Having been at so many UTCX races and gaining notoriety for being the guy with the camera on course, I started to partner with UTCX to capture and market the blossoming race series. The community surrounding UTCX had captured my heart as a very welcoming and supportive space.

Cycling is an expensive hobby, which naturally attracts people with at least some level expendable income. This means people are and were willing to spend a few bucks on a photo of them doing something cool to share on their social media. My approach to my photography side-hustle wasn’t to get rich, I was more focused on supporting and cultivating the community that brought me such great friends and time on bikes that improved not only my physical health, but mental health as well.

Meghan Sheridan racing P-Town Cross at Paul Ream Wilderness Park in Provo, UT. (October 4, 2022)

From about 2021 forward, I would establish myself as a near constant presence at every local cyclocross race I could get to. I think I maybe missed one or two UTCX races in the next several years, and would even expand to covering P-Town Cross in Utah County as well.

While I’d occasionally race a few token races at UTCX and P-Town Cross (with my fitness having seen a drop during the pandemic), I found more joy in capturing the races from behind the camera. The people in the Utah cyclocross scene truly make the community something wonderful. Each year when cyclocross season comes to an end, I find myself missing the time spent at races, even if they’re rainy, snowy, or muddy.

Brian Harris of SaltCycle-Kestrel Wellness racing Centerville City Park of UTCX (December 11, 2021)

To further challenge my cycling photography, I also picked up Enve Grodeo and Dirty Dino Gravel, being hired to cover the two events. I was originally slated to shoot Wild Horse again, having been hired to cover it in 2022. Utah’s unseasonably wet winter of 2023/2024 prevented it from happening with the snow still covering the mountain passes in April.

Jonathan Ertz racing Dirty Dino in Vernal, UT (June 17, 2023)

Gravel certainly provides a different set of challenges in capturing courses that are much more expansive. You usually only get one chance to get a shot of a rider in a particular area, as opposed to cyclocross or criterium, where you may get multiple opportunities to get exactly the shot you want. This requires visualizing what you want and not just capturing what you’re given, but I like a good challenge.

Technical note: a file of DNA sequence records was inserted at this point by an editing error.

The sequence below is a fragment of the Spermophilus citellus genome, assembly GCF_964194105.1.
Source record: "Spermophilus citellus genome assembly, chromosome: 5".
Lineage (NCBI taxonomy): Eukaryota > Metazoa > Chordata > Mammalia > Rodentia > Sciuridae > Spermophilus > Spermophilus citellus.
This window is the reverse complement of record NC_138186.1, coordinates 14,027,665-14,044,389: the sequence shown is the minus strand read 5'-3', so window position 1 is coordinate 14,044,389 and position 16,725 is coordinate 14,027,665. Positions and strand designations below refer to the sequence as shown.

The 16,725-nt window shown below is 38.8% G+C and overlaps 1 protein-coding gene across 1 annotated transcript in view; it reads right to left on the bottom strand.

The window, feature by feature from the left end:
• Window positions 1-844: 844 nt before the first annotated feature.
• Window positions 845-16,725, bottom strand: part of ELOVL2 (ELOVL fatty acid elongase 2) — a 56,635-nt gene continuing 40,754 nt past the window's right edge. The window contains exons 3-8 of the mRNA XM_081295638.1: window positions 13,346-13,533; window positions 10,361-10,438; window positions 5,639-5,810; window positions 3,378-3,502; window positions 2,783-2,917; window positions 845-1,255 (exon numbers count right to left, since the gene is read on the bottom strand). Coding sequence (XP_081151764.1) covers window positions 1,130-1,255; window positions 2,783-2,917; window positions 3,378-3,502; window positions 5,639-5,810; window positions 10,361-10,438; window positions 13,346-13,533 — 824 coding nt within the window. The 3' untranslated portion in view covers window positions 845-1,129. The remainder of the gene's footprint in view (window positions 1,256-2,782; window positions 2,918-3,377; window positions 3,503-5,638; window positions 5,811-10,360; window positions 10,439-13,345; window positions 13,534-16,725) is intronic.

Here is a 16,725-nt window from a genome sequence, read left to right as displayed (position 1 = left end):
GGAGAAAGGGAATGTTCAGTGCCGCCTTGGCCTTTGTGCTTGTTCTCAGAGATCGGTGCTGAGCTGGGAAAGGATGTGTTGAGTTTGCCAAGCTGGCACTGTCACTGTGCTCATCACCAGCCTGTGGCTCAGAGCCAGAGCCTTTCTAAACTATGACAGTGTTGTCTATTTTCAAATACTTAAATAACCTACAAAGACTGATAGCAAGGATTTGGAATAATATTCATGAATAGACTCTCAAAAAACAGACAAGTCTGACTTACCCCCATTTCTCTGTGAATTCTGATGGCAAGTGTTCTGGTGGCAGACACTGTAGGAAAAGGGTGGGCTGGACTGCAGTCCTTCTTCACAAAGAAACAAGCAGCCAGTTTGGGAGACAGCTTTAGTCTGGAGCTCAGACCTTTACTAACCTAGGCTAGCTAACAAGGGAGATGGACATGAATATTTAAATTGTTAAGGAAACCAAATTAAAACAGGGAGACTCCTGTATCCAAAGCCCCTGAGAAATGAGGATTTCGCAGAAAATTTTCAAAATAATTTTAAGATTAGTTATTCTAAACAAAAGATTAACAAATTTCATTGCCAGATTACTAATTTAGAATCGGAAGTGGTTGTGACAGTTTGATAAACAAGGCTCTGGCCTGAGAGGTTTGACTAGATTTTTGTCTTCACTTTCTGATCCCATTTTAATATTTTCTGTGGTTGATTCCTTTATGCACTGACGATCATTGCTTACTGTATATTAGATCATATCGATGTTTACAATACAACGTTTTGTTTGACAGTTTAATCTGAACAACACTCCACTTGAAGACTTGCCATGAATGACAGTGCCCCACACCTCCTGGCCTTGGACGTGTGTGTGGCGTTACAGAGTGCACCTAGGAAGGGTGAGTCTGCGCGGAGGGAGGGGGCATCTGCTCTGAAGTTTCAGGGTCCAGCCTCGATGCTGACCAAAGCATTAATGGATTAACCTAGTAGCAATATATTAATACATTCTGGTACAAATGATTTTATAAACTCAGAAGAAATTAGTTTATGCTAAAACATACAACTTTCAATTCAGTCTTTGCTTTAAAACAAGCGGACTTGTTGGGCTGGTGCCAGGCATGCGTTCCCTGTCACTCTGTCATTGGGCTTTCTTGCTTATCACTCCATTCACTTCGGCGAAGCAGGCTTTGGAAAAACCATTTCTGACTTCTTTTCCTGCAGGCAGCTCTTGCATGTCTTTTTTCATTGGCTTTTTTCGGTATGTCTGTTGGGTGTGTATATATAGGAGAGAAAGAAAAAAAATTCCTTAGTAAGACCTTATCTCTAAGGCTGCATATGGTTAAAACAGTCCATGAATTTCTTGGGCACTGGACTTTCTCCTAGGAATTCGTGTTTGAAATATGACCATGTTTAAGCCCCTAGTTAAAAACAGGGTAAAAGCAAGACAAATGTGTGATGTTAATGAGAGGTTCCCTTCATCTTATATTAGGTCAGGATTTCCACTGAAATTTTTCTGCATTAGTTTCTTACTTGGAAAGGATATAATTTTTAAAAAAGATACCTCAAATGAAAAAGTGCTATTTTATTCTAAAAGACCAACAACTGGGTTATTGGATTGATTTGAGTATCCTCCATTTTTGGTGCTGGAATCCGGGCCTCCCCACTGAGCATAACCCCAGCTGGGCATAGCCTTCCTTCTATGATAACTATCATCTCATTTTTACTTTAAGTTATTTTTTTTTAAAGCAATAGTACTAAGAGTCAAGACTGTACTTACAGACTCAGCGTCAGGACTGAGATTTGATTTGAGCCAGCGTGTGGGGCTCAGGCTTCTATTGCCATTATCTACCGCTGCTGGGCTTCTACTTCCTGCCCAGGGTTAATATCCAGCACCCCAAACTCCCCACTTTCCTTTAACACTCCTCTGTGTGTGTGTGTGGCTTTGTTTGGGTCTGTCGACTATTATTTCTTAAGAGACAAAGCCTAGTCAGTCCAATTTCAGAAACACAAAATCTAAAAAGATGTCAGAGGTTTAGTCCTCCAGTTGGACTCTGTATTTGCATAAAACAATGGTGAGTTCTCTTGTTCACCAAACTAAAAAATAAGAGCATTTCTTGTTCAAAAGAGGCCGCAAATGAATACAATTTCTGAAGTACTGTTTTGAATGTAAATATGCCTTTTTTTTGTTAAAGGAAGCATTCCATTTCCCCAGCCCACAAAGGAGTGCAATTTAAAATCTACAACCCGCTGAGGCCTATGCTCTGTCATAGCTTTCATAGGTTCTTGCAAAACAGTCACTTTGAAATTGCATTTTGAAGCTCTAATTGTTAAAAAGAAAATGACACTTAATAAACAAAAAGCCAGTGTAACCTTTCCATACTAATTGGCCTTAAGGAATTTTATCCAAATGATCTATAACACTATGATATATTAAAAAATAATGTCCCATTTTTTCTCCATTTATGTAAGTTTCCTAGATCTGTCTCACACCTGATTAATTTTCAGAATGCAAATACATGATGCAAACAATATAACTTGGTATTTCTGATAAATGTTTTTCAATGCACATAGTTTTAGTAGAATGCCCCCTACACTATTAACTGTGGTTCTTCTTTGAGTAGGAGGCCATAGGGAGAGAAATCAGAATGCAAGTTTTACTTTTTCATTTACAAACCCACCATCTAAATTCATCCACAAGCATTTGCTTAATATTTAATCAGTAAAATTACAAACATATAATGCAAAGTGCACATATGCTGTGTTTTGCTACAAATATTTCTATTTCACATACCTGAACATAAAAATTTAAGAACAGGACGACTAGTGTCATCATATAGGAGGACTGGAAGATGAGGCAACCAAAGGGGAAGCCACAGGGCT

Sarah Kaufmann, representing DNA Pro Cycling, at Enve Grodeo (June 24, 2023)

To fill time in between cyclocross season, I went full circle and began shooting the local Utah Crit Series races – even shooting the now defunct USA Crits race series that came to Boise, ID and Salt Lake City. These eventually would become part of the American Crit Cup in 2023 and I’d shoot them as well, even being hired to photography Salt Lake Criterium in 2023.

Crowds watch on at the Salt Lake Criterium at Industry in 2023.

All in all, 2023 was a jam-packed year of taking what started as a side-hustle up a notch and I can’t wait to see what 2024 brings. Utah Crit League’s launch seems imminent to add an entirely new series of racing with new courses. I’m hoping to add some more travel to 2024 to make it to more races outside of the Intermountain West.

See you in 2024, friends.

Leighton Reuss of Gothic Health Club p/b Gear Rush shouldering the bike to run a particularly steep section of Art Dye Park at UTCX. (October 28, 2023)

Back at it

I’m giving blogging another shot as a way to post my photography and do some longer-form writing.

Penny and Lira awaiting the ball in the middle of an enthralling round of fetch in my parents’ back yard.

In the midst of a global pandemic, I decided to revisit old hobbies and picked up some new photo gear – a Nikon Z6 mirrorless FX camera body, and some new glass to go with it. Expect to see more photos of my dogs and daily life.

Andy would like treats (and maybe some pets).

In the meantime, poke around and see if there’s anything I broke on this freshly crafted nugget of a website.